It sounds like a spin-off from the popular Sharknado films, or maybe Sharkboy and Lavagirl. In 2015 scientists discovered several species of shark living in and around the Kavachi volcano in the south-west Pacific Ocean. One of the most active volcanoes in the region, Kavachi is named after the sea god of the New Georgia Group islanders. Its eruptions have thrust it above the ocean at least eight times since 1939, but each time it has gradually eroded back under the water.
Ocean engineer Brennan Phillips and his team were using underwater cameras and disposable robots to study the geology, chemical plumes and biology of the volcano. When they examined their footage they were amazed to see rays and several species of shark swimming inside Kavachi’s caldera (a volcano’s collapsed crater, pronounced cal-DARE-uh). The hammerhead sharks, silky sharks and one sleeper shark seemed perfectly at home in the water there, despite the increased acidity and heat that stops human divers from getting too close. Even when the volcano is between eruptions, bubbles of methane and carbon dioxide rise from Kavachi’s vents and the water has less iron and sulphur than would be expected.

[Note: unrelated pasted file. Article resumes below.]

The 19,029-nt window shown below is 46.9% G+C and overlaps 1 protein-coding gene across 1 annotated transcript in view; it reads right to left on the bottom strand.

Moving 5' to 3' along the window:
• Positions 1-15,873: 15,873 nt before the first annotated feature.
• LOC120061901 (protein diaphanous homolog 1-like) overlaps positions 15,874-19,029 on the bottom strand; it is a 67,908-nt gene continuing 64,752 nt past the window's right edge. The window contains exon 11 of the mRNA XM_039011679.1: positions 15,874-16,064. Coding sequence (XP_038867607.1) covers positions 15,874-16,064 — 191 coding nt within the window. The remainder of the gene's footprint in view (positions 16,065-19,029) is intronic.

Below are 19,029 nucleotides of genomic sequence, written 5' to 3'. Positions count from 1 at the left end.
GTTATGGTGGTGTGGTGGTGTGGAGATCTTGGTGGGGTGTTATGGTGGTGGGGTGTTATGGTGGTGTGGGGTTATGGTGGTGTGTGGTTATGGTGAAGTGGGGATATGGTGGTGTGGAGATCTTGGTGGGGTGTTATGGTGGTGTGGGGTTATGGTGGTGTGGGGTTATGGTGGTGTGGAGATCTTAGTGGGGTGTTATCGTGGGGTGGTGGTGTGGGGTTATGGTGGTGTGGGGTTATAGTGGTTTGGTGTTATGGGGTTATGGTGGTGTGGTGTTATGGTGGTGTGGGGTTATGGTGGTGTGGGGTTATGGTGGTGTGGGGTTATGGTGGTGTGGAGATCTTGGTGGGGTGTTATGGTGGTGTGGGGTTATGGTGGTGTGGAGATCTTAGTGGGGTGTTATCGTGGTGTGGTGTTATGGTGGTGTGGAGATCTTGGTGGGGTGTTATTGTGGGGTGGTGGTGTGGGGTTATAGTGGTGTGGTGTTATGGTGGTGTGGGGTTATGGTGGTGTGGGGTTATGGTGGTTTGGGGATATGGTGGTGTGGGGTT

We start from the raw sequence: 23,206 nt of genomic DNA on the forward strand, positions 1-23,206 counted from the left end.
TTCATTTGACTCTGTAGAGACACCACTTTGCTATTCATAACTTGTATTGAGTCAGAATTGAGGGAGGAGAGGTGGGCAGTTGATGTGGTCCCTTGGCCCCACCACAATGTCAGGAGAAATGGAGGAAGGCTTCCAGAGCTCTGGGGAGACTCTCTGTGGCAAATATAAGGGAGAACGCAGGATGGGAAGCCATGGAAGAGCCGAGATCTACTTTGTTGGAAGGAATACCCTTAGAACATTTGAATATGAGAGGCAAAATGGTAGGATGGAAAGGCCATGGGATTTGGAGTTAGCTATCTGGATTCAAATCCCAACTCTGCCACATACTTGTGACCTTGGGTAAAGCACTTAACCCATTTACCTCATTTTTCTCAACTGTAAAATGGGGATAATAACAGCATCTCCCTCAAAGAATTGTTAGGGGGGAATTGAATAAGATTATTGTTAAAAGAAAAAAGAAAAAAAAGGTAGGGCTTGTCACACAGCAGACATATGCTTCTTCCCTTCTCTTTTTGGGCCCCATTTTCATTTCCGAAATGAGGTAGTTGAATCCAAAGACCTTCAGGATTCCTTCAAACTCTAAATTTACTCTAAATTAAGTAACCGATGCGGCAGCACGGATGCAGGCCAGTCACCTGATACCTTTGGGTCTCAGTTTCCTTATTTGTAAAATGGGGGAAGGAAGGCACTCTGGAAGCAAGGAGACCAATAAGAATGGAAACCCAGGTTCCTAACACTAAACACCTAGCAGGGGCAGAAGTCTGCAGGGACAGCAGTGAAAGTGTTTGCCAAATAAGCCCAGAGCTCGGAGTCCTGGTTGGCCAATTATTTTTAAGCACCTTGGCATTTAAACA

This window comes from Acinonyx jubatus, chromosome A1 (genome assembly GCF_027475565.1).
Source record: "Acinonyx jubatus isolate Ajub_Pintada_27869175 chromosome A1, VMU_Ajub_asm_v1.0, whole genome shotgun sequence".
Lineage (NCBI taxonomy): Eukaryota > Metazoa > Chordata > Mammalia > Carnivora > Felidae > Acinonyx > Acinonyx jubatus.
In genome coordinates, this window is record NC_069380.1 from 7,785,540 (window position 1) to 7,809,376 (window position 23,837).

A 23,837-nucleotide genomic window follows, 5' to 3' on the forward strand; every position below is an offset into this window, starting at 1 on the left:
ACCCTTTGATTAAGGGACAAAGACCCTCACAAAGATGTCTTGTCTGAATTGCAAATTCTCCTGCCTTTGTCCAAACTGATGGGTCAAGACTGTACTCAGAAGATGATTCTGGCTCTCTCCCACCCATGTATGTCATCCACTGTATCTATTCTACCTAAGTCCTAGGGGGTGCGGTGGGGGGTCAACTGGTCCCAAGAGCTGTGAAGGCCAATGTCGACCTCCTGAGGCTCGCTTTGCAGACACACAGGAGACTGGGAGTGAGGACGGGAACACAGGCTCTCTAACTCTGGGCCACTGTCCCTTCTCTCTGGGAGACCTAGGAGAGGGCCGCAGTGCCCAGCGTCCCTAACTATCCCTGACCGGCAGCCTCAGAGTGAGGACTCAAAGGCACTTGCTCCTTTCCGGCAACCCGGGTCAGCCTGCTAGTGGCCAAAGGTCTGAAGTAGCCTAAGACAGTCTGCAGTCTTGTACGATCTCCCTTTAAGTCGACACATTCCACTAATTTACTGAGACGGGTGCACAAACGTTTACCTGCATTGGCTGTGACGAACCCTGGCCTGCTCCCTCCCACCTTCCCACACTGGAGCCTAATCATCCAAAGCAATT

It’s incredible that these creatures have adapted to live in this kind of environment, but we don’t yet know what happens when the volcano erupts. Do the creatures living in and around it detect early warning signs and evacuate, or do they perish in the lava flows? As Kavachi is a very active volcano, erupting most recently in 2004, 2007 and 2014, it’s likely that further study will answer the question.